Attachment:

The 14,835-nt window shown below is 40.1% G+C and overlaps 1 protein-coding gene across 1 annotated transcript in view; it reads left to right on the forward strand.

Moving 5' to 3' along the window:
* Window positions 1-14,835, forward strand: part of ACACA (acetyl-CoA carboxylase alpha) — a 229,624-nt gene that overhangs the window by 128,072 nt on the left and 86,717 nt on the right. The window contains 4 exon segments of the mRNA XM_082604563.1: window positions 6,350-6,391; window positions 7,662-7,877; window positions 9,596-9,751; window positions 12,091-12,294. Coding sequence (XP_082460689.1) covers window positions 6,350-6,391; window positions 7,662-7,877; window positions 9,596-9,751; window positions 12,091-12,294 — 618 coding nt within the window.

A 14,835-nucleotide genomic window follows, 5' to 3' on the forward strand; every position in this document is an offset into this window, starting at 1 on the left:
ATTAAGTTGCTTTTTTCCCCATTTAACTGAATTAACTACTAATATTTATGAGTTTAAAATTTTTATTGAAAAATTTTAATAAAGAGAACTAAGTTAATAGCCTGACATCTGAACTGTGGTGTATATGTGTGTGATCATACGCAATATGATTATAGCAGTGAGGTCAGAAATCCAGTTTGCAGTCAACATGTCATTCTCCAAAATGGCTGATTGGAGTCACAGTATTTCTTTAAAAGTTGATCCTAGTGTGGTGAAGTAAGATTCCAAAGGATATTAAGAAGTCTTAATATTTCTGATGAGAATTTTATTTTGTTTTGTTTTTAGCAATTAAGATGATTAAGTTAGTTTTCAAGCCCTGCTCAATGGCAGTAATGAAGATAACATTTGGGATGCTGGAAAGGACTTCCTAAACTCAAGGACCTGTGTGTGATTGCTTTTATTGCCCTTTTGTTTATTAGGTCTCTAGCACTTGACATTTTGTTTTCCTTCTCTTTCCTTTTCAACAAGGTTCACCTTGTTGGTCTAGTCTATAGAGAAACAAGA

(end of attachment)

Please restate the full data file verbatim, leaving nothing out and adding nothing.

The 14,835-nt window shown below is 40.1% G+C and overlaps 1 protein-coding gene across 1 annotated transcript in view; it reads left to right on the forward strand.

Moving 5' to 3' along the window:
* Window positions 1-14,835, forward strand: part of ACACA (acetyl-CoA carboxylase alpha) — a 229,624-nt gene that overhangs the window by 128,072 nt on the left and 86,717 nt on the right. The window contains 4 exon segments of the mRNA XM_082604563.1: window positions 6,350-6,391; window positions 7,662-7,877; window positions 9,596-9,751; window positions 12,091-12,294. Coding sequence (XP_082460689.1) covers window positions 6,350-6,391; window positions 7,662-7,877; window positions 9,596-9,751; window positions 12,091-12,294 — 618 coding nt within the window.

A 14,835-nucleotide genomic window follows, 5' to 3' on the forward strand; every position in this document is an offset into this window, starting at 1 on the left:
ATTAAGTTGCTTTTTTCCCCATTTAACTGAATTAACTACTAATATTTATGAGTTTAAAATTTTTATTGAAAAATTTTAATAAAGAGAACTAAGTTAATAGCCTGACATCTGAACTGTGGTGTATATGTGTGTGATCATACGCAATATGATTATAGCAGTGAGGTCAGAAATCCAGTTTGCAGTCAACATGTCATTCTCCAAAATGGCTGATTGGAGTCACAGTATTTCTTTAAAAGTTGATCCTAGTGTGGTGAAGTAAGATTCCAAAGGATATTAAGAAGTCTTAATATTTCTGATGAGAATTTTATTTTGTTTTGTTTTTAGCAATTAAGATGATTAAGTTAGTTTTCAAGCCCTGCTCAATGGCAGTAATGAAGATAACATTTGGGATGCTGGAAAGGACTTCCTAAACTCAAGGACCTGTGTGTGATTGCTTTTATTGCCCTTTTGTTTATTAGGTCTCTAGCACTTGACATTTTGTTTTCCTTCTCTTTCCTTTTCAACAAGGTTCACCTTGTTGGTCTAGTCTATAGAGAAACAAGA